The GOP's formula for destruction is back in play — here's how Democrats can beat it
The broad contours of the next two years of American politics are pretty clear. They're going to suck for the left. And things could get worse after that. But there is hope.
The GOP's nonsensical claims that widespread voter fraud denied Trump a second term represent Birtherism 2.0. They can't claim that a white guy from Scranton who's been a prominent figure in DC for the past 40 years was born in Kenya, but for the 86 percent of Trump voters who believe that Joe Biden did not legitimately win the 2020 election, the effect is the same. This belief will animate the next, more extreme iteration of the tea party movement. In fact, some of the Republican operatives organizing these "stop the steal" protests are veterans of that Astroturf campaign.
If Democrats manage the difficult task of sweeping runoff elections for two Georgia Senate seats in January, they will be constrained by the filibuster. Sen. Joe Manchin (D-WV) has already signaled that he would not support eliminating it. Others would no doubt join him if they weren't the deciding vote.
If, as is likely, Republicans hold onto the Senate, Majority Leader Mitch McConnell will follow the playbook he developed during the Obama years, refusing to bring bills with bipartisan support to the floor and blockading Biden's judicial nominees. Either way, requiring 60 votes to pass legislature will be the norm.
Given that the pandemic is now completely out of control, McConnell would probably have no choice but to negotiate a bipartisan Covid relief and economic stimulus package, assuming one doesn't pass before the inauguration. Aside from that, Democrats would only be able to make progress through executive actions and during "fiscal cliff" negotiations over must-pass bills to keep the government operating or avoid a debt default. If Dems manage to win control of the Senate, they would also be able to do certain things--like rolling back the Trump tax cuts--through budget reconciliation, which can't be filibustered.
The executive branch wields a lot of power, and with control of the House, Democrats would be able to achieve smaller parts of their agenda. And competent government will be like a breath of fresh air after the past four years. But the party's base wants them to govern. They want a new voting rights act and an expansion of public healthcare and aggressive climate legislation, among other priorities. None of that will be possible, and Democrats--especially progressives--will find themselves frustrated.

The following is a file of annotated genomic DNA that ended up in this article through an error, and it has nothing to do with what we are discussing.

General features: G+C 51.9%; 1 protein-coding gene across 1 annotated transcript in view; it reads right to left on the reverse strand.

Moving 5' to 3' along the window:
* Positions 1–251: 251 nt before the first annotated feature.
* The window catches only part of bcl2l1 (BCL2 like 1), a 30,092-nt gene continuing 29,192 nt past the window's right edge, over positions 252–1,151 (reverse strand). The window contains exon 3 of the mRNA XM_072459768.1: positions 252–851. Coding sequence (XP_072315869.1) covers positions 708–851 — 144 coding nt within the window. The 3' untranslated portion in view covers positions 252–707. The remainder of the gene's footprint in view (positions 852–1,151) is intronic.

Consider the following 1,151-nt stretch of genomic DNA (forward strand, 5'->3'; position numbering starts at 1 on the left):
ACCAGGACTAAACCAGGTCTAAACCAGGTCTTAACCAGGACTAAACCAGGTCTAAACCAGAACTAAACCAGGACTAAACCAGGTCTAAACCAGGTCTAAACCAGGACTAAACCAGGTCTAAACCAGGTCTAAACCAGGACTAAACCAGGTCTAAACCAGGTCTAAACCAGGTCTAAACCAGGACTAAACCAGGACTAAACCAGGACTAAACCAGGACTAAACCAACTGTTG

This is the formula Republicans developed during Obama's presidency: Demoralize the Democratic base while firing theirs up with a steady stream of disinformation about the administration. With the Democrats' typical decline in turnout for the midterms, the GOP will try to deliver the kind of electoral shellacking in 2022 that they achieved in 2010.
Because they did well in state legislative races this year, Republicans will also have an opportunity to redraw congressional maps in a bunch of states and strengthen the gerrymanders they put in place after the 2010 Census. If the GOP can hold the Senate and claw back control of the House, 2023 and 2024 will be even more disheartening.
But that bleak outcome isn't a foregone conclusion. Dems could govern if they start organizing now, keep their base engaged and break that cycle of turning out for presidential elections and then sitting out the midterms. They have a good Senate map in 2022, and if they ended up with 52 or 53 Senate seats, after two more years of relentless Republican obstruction, they would almost certainly have the votes to kill the filibuster.
There is one reason to think this may be possible: Donald J. Trump. First, because Trump has driven huge Democratic turnout in the 2018 midterms, the 2020 election and in off-year contests in 2017 and 2019. Voting tends to be habit-forming. And whether or not Trump is serious about declaring that he intends to run in 2024, he will remain a loud, obnoxious presence in American politics. It's possible that by remaining the clear leader of the Republican Party, he will help Democrats remain engaged, while at least some of the irregular Republican voters he turned out will stay home if he isn't on the ballot himself. There is reason to be hopeful.
But while the feeling of relief that most Americans are feeling after delivering a defeat to Donald Trump was nice, it will be short-lived. It was a major battle in a longer war. The next engagement will be in Georgia, and then the (broad) left must start organizing for 2022. Thanks to the many veto-points built into our system, progress is never easy.